There’s probably a perfectly normal explanation, I decide. She was probably too upset about Matteo to try to sleep.

“Let’s get ready for breakfast,” I say. “I bet we’ll find her out there.”

We quickly shower in the barrack’s separate male and female bathing quarters. I pretend not to look when Iona emerges in only a towel to retrieve the clothes she left sitting on her bed. She smiles shyly at me then, before darting off into the privacy of the women’s quarters. Minutes later we emerge, greeted by The Order’s breakfast staff who sets out fruit and dry toast, along with some kind of unnatural looking egg mixture. I do not delude myself into believing I won’t eat it anyway, despite it’s odd appearance. I am too hungry.

“She’s not out here,” Iona’s brows furrow together in concern. “She’s not out here, and she wasn’t in the women’s locker room.”

“Well she has to be here some place,” I rationalize.

“Excuse me,” she shoulders up to a member of the service staff. “Have you seen the young woman who was with us this morning? Blonde? About this tall?” She indicates Kalliope’s approximate height with gracefully straight fingers.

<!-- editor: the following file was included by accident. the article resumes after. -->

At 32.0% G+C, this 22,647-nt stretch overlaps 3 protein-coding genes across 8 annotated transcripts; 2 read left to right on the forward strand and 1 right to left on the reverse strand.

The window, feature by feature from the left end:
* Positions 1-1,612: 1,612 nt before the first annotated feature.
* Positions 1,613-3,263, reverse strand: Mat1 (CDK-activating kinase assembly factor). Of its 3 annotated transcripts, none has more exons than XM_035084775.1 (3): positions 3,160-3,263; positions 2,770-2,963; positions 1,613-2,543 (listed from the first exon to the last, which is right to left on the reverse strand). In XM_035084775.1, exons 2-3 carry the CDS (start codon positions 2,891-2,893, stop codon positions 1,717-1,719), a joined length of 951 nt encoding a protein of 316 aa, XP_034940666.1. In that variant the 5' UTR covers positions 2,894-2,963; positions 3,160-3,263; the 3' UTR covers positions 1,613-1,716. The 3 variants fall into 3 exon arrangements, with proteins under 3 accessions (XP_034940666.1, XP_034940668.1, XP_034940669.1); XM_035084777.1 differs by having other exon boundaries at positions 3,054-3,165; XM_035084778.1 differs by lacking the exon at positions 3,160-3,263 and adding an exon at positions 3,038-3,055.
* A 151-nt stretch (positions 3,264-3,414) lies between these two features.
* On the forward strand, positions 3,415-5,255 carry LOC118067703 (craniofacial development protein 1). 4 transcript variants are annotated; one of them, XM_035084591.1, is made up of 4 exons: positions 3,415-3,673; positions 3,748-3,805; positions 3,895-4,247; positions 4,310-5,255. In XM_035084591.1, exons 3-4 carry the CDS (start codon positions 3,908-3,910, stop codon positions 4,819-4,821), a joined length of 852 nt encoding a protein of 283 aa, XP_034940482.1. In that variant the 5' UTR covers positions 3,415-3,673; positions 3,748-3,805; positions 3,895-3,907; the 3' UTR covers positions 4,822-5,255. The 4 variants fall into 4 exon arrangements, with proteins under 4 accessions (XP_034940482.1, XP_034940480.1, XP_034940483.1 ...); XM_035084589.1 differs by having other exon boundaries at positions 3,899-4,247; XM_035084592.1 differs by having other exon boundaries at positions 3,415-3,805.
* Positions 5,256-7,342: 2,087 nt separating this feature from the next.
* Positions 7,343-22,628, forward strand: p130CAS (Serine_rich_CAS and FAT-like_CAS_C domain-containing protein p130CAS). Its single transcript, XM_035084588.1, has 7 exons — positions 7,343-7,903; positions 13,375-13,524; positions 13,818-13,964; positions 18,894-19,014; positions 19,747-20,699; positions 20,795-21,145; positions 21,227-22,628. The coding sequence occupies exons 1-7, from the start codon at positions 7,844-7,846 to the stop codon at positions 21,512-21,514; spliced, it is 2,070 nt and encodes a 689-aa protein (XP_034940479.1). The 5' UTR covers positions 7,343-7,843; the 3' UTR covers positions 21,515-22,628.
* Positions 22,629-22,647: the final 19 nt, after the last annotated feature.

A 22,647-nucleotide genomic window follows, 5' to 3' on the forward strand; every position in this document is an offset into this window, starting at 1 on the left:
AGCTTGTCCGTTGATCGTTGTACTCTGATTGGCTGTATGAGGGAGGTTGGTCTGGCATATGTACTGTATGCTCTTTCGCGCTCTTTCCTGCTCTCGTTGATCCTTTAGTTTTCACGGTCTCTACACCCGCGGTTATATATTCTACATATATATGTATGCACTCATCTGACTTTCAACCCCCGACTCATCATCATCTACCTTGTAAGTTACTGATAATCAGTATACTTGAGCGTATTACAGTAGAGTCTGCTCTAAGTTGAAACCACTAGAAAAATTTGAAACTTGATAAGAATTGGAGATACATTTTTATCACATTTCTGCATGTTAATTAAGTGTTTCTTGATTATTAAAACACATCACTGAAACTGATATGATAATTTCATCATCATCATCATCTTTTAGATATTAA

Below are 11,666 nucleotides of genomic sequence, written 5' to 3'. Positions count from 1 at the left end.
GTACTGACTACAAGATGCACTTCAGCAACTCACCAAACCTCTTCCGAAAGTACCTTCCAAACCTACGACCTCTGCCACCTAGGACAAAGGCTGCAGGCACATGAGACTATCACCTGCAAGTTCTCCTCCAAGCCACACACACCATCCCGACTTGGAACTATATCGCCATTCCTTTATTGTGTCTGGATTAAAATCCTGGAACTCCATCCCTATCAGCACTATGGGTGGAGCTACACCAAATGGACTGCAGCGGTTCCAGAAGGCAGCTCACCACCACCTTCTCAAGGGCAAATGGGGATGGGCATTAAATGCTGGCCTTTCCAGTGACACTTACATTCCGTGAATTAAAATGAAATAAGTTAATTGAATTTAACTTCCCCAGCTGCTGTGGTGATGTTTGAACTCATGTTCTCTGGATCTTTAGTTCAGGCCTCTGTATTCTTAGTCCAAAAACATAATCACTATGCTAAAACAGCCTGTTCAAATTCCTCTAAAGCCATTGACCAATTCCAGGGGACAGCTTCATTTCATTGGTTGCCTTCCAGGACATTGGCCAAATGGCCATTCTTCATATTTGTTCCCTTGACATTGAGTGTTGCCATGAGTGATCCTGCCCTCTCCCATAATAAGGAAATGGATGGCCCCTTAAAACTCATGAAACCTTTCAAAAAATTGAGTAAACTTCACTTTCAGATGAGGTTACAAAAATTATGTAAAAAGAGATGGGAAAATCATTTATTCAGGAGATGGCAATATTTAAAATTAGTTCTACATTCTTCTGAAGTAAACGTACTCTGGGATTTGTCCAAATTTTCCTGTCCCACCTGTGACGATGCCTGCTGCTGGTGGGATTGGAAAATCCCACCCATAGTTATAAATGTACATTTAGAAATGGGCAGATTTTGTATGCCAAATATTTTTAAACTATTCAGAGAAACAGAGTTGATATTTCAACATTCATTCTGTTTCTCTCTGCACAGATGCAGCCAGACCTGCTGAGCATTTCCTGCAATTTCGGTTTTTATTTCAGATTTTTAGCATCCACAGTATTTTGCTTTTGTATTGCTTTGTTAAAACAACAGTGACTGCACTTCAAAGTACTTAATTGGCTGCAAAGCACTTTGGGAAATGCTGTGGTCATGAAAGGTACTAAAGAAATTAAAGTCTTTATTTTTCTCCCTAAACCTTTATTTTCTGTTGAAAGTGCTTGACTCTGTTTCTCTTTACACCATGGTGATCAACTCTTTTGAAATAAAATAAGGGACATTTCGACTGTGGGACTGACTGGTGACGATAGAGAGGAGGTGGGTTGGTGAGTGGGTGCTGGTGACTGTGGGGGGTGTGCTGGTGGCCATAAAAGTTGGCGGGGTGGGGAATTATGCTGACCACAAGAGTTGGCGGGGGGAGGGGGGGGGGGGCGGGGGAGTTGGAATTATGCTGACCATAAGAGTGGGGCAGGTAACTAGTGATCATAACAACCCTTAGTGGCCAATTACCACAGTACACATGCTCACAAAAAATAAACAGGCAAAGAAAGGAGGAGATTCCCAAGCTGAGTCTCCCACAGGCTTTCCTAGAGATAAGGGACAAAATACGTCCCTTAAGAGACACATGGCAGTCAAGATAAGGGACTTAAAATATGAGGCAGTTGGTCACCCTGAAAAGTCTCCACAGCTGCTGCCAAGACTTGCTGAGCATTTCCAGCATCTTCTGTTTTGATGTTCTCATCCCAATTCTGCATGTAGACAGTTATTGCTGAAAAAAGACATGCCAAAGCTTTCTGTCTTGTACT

The man shakes his head no. “Sorry miss.”

She turns to look at me. “I don’t have a good feeling, Jagger.”

I don’t want to tell her I’m worried too, that would only upset her more. But she deserves the truth. I sigh. “Yeah, it’s a little weird. Let’s check outside.”

She frowns but follows me out the door. I do not mention the growing sense of unease I feel burrowing deep in my stomach – no need to worry her unnecessarily.

“Kalliope?” I call. Nothing. “Kalliope, are you out here?”